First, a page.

The Creston Valley Public Library has received $39,000 in government funding for improvements. (Photo by Kelsey Yates)

The Creston Valley Public Library has received $39,000 in government funding for improvements. (Photo by Kelsey Yates)

Creston Valley Public Library receives funding for improvements

The B.C. government has provided $39,000 to Creston

To contribute to COVID-19 relief and recovery, the B.C. government is distributing funds to public libraries.

A total of $8 million has been allocated for 71 public libraries, six library federations, and three library service partners across the province.

The funds will go towards improvements such as expanded digital collections, better internet access, upgraded spaces and programming, and improved air circulation.

READ MORE: East Kootenay under flood watch, high flows forecasted in West Kootenay

The Creston Valley Public Library is receiving $39,000, which so far has been used to purchase new furniture, supplies for tech programming, debit/credit machines, an air-quality monitor for wildfire season, and a subscription to the Centre for Equitable Library Access, which supports patrons with print disabilities. Small-scale renovations to develop an area for teens and a toddler play space is also being considered.

In addition, library staff will work with the Kootenay Library Federation towards emergency preparedness planning.

Funds will also be used to replenish the budget that was used to purchase COVID-19 supplies and cover staffing during illness.

“We’re very thankful that the province has released these funds to ease the COVID pressure on rural libraries,” said Saara Itkonen, library director.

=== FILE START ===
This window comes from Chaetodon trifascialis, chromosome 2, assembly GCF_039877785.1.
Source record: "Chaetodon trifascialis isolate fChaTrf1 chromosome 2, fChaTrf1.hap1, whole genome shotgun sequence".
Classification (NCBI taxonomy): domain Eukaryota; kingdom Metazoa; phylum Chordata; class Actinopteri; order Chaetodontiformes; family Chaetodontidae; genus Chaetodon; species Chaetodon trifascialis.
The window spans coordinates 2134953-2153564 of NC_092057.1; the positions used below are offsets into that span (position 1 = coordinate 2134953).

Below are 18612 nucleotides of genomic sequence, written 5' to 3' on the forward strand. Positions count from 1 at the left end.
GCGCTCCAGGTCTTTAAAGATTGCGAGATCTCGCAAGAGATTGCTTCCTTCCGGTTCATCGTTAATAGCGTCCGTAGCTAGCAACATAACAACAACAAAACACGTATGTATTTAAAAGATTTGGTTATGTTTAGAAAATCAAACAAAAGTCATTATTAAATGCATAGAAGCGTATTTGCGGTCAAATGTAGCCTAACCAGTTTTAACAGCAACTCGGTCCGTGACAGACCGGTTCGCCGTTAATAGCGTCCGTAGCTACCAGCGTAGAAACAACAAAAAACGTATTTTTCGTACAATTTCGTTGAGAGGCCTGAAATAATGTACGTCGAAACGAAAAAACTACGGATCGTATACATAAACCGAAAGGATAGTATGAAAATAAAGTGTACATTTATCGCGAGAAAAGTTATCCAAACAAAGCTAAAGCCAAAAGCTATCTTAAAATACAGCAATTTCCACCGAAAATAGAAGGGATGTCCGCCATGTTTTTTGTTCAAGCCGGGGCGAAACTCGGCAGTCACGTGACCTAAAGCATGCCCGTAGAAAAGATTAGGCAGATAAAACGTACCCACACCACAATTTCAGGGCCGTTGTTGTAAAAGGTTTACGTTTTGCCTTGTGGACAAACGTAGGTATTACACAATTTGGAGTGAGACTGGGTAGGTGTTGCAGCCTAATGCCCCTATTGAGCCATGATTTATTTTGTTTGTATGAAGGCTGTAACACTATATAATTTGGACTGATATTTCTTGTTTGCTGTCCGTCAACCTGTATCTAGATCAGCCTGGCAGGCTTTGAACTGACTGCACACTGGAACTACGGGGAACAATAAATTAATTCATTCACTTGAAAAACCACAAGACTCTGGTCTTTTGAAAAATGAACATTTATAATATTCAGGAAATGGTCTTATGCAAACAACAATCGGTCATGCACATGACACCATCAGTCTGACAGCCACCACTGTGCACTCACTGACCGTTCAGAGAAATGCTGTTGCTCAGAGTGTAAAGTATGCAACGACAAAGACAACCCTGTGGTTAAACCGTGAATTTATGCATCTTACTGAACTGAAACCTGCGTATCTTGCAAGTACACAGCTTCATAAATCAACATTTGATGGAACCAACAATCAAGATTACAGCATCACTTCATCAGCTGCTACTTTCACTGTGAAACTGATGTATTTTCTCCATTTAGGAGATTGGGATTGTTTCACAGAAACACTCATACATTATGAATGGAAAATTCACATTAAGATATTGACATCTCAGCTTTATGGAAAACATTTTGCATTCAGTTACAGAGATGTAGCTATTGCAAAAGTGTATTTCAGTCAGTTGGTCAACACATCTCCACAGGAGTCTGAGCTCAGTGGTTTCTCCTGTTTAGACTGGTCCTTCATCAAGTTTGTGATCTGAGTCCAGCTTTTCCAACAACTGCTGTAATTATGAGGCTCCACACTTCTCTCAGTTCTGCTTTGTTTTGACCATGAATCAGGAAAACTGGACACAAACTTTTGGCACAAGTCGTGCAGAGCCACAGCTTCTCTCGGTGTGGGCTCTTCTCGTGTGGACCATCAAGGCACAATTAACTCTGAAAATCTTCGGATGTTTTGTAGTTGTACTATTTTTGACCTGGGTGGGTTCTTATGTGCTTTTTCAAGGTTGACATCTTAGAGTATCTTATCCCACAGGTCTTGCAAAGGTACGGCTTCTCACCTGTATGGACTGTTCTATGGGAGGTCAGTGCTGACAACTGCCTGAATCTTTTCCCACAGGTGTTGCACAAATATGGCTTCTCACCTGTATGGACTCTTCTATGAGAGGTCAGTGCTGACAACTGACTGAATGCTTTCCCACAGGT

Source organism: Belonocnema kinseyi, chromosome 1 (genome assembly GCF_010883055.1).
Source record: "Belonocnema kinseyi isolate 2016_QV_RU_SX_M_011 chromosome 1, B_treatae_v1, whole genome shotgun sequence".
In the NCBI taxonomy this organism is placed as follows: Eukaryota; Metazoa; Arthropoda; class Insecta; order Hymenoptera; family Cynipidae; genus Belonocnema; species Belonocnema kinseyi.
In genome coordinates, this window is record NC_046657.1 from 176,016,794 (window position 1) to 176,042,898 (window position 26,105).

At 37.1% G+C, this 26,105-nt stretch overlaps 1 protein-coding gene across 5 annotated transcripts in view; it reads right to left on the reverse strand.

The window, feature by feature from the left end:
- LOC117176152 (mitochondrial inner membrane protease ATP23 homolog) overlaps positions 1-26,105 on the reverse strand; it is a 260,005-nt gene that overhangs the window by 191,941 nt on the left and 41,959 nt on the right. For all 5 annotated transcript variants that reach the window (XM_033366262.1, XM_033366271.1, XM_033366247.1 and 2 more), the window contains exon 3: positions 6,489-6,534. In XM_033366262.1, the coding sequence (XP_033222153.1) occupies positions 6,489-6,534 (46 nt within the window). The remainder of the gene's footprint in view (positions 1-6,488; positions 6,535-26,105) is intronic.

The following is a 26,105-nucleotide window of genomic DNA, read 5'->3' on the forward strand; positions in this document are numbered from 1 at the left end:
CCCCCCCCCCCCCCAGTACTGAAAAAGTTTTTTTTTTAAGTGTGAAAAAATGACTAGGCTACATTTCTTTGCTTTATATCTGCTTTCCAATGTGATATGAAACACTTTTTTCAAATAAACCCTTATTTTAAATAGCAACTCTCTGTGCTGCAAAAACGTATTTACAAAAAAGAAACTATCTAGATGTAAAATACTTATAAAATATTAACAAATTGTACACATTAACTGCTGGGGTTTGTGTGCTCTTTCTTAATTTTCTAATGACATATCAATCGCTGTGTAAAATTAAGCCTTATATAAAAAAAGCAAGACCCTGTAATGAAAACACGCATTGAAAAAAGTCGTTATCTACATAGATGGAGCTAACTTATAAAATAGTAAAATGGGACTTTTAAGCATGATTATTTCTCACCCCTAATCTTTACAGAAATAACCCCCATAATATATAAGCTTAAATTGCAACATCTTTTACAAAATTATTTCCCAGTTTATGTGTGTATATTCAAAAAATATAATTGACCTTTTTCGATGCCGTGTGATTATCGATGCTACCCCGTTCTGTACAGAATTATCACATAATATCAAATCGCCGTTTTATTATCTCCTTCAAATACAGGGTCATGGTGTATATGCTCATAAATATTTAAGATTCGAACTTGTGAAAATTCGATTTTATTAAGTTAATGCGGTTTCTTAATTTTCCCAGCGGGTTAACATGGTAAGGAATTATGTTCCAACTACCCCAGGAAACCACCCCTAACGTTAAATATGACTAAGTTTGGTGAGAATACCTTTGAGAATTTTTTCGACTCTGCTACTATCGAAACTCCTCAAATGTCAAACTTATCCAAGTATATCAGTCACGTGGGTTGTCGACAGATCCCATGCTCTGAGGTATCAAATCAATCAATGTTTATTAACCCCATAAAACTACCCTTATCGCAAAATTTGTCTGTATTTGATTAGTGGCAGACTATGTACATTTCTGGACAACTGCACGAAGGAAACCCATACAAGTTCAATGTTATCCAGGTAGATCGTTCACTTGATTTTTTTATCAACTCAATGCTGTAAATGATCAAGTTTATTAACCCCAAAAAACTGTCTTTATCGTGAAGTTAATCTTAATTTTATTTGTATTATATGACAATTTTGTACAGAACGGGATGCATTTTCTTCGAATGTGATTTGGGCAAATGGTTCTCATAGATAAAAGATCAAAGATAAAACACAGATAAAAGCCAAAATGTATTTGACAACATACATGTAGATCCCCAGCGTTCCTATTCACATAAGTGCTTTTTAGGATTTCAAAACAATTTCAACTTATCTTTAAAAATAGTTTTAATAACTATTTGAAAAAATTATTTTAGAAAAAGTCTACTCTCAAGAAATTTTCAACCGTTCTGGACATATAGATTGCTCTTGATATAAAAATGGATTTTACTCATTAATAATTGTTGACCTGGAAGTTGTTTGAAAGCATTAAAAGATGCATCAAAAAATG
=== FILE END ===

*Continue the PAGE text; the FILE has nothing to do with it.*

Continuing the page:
“One time funding grants are great for purchasing items that are needed, but the big challenge for rural libraries overall is having the ongoing, operational funds to pay wages for staff and annual costs, such as electronic resources or e-book subscriptions.”

In Creston, the Regional District of Central Kootenay has stepped in this year to staff a librarian for children and teens.

“However, this places a larger financial burden on our community that already makes less annual income than the provincial average for municipalities,” said Itoken.

“Our staff are the lifeblood of libraries, so I look forward to working with the province to increase the ongoing operational funding that was cut over a decade ago, so we can make sure our libraries have the well-trained people to assist and support the learning needs of our community.”

Other funds distributed to public libraries in the Kootenay region include $29,600 to Salmo, $28,700 to Kaslo, and $42,ooo to Nelson.

Creston Valley